We employ distorted thinking in this way when we believe that we somehow know what others are thinking – failing to consider other, more likely, possibilities.  Example: “I can tell she’s thinking that she doesn’t like me.”

(9) Overgeneralization

We overgeneralize when we make sweeping negative conclusions that extend far beyond the scope of the present situation.  Example: “Because I felt nervous at that party, I just don’t have what it takes to make friends.”

(10) Personalization

This is when we believe that others are acting negatively because of us, without considering other, more plausible, causes for their behavior.  Example: “She didn’t smile at me in the hallway because I did something wrong.”

(11) “Should” & “must” statements

This type of distortion is also referred to as imperatives.  It is when we have precise fixed ideas about how we or others should behave, overestimating how bad it would be if these expectations are not met.  Example: “It’s awful that I made a mistake.  I should always do my very best.”

(12) Tunnel vision

This common cognitive distortion occurs when we are only able to see the negative aspects of a situation.  Example: “He just can’t do anything right.  He’s so critical and insensitive.”

What do you see these common cognitive distortions as having in common?  Does it strike you that a common thread throughout these distorted automatic thoughts is their failure to take in all known information and to explore realistic outcomes based on evidence?  If you notice that you identify with some or many of these cognitive distortions, remember that we all think in these ways from time to time.  The trick is to begin to realize that there are other, more adaptive ways of thinking about ourselves, others, and events.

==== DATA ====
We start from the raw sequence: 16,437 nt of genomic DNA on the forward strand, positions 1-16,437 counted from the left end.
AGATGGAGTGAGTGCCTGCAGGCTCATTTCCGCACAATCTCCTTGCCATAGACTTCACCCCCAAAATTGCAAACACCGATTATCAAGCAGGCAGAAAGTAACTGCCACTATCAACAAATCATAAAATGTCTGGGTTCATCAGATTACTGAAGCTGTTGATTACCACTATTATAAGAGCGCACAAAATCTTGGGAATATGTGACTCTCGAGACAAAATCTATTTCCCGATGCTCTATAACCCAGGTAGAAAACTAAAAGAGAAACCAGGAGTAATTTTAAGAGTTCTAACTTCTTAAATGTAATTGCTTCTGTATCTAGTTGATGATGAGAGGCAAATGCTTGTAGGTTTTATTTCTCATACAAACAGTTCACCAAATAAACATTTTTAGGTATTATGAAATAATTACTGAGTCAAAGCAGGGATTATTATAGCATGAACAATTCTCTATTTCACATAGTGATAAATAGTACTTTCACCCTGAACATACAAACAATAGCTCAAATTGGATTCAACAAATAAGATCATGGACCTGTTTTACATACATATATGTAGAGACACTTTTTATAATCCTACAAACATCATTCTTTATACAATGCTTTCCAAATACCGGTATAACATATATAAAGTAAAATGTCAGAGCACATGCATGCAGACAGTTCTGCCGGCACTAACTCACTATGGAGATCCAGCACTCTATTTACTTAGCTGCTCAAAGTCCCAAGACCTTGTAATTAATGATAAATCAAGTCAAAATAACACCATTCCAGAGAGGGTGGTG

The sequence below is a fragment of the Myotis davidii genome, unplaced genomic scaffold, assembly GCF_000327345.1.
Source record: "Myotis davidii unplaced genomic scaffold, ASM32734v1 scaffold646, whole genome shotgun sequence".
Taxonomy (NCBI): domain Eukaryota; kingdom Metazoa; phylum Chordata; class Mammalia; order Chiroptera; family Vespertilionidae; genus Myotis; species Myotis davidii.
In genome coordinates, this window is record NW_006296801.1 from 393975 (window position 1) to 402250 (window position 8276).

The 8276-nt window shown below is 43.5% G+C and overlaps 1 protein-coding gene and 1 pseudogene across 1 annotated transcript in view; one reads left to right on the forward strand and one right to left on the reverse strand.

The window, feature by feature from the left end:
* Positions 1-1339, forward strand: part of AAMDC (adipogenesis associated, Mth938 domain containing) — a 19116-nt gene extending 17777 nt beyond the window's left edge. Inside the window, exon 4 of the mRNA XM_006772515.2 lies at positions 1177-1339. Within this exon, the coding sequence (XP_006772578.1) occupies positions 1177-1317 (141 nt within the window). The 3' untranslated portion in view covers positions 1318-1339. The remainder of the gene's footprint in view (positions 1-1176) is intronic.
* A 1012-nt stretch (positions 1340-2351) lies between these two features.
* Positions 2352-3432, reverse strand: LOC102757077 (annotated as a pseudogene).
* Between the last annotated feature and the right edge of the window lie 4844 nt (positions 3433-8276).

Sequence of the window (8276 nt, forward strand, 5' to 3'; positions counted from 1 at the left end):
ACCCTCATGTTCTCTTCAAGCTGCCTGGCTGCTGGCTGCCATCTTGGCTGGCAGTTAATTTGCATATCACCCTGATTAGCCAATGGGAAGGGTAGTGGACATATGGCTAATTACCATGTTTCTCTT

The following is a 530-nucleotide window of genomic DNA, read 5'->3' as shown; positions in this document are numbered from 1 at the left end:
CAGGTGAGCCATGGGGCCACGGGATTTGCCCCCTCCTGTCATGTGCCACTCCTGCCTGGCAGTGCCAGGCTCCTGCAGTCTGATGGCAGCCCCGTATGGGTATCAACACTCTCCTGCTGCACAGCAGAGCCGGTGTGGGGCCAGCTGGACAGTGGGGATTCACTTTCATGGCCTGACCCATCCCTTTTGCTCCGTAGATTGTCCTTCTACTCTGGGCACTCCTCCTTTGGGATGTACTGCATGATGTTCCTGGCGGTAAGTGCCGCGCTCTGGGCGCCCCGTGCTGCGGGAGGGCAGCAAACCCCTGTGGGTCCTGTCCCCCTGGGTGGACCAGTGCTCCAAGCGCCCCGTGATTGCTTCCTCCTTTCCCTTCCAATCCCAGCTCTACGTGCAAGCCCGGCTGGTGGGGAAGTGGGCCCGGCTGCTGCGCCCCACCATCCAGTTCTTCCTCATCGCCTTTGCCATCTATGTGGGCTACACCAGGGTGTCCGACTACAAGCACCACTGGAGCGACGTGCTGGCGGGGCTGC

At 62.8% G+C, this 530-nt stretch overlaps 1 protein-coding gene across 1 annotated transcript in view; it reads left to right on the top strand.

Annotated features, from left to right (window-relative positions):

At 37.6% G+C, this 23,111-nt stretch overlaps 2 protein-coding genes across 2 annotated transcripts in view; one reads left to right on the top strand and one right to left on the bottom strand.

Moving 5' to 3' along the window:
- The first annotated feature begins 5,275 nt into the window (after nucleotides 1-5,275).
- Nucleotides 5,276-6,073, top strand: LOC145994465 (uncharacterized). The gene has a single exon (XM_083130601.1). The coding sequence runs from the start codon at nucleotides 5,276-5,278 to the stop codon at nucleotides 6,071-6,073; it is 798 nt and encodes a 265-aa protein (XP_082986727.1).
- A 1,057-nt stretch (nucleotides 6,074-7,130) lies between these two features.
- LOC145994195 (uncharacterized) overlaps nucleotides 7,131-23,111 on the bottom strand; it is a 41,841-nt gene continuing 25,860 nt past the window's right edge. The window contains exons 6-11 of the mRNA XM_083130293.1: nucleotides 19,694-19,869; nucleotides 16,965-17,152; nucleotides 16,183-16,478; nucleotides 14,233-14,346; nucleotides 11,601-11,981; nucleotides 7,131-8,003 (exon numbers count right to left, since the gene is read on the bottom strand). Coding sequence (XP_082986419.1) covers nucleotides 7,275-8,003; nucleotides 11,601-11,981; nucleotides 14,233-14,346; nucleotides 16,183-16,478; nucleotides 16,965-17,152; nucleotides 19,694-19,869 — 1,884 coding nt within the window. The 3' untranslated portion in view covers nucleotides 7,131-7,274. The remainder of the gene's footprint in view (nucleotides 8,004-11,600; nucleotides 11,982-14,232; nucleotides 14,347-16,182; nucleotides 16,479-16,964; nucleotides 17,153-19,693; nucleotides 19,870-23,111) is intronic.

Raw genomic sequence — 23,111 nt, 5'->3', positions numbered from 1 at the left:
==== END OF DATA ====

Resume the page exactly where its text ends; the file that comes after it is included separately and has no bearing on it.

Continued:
When we actually begin to consider the worst case scenario of events in our lives, we realize that the “worst” thing rarely comes true.  However, the fear of the worst case scenario can be paralyzing and debilitating.  Once we begin to identify patterns in our own cognitive distortions and recognize the possibility of more likely scenarios, we start to loosen the grip that these distortions take on our lives.  Try to “catch yourself” in these distorted automatic thoughts the next time you notice a sudden shift in how you are feeling.  What were you thinking just then?  What type of cognitive distortion might have just occurred to you?

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Beck, J.S. (1995). Cognitive therapy: Basics and beyond. New York, NY: Guilford Press.

Featured image: on the fence by jenny downing / CC BY 2.0

About Laura K. Schenck, Ph.D., LPC

I am a Licensed Professional Counselor (LPC) with a Ph.D. in Counseling Psychology from the University of Northern Colorado. Some of my academic interests include: Dialectical Behavior Therapy, mindfulness, stress reduction, work/life balance, mood disorders, identity development, supervision & training, and self-care.